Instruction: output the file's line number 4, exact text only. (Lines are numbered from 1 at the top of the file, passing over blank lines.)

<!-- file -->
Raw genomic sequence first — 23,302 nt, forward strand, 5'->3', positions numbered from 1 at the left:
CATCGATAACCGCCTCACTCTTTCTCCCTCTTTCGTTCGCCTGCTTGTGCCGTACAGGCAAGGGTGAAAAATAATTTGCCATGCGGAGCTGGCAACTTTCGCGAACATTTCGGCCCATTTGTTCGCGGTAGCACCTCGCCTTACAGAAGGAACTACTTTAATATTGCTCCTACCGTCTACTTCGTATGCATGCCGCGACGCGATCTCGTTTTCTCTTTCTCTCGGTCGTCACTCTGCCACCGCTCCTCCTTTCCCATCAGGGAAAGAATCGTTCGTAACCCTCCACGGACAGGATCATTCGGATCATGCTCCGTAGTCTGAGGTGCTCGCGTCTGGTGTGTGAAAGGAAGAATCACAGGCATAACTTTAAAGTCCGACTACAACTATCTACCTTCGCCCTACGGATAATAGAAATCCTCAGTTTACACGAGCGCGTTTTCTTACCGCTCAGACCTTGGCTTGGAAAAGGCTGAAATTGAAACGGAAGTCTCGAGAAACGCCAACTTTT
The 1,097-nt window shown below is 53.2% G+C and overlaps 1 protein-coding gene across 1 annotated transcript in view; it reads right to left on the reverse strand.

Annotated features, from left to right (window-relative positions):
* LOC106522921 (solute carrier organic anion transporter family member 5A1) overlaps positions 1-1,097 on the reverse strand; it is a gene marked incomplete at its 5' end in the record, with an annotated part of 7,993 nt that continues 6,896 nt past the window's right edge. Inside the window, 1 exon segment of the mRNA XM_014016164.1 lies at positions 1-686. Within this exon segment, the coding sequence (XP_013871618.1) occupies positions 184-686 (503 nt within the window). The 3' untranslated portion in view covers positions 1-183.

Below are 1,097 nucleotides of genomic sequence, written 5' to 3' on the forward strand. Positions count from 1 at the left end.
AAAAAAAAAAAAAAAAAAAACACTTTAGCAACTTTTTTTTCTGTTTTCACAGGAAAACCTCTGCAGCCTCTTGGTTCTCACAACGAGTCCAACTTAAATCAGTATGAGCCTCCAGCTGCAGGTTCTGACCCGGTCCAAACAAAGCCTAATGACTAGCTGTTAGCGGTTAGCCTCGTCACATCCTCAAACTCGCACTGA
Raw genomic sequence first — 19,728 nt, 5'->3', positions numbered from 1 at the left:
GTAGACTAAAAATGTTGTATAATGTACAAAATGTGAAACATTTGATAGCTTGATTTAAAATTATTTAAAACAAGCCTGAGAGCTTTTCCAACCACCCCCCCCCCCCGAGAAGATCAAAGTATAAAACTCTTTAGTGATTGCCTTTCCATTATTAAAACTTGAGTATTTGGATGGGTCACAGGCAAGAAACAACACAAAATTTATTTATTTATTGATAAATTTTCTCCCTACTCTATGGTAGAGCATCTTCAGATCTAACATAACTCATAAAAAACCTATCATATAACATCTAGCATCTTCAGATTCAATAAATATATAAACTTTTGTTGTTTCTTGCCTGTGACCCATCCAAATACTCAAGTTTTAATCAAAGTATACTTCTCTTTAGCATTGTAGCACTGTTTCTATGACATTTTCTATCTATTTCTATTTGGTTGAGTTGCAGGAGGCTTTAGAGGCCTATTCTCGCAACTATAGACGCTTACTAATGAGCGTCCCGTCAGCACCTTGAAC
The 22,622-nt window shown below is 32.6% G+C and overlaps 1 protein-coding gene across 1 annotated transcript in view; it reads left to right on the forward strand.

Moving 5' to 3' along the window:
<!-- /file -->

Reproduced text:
Annotated features, from left to right (window-relative positions):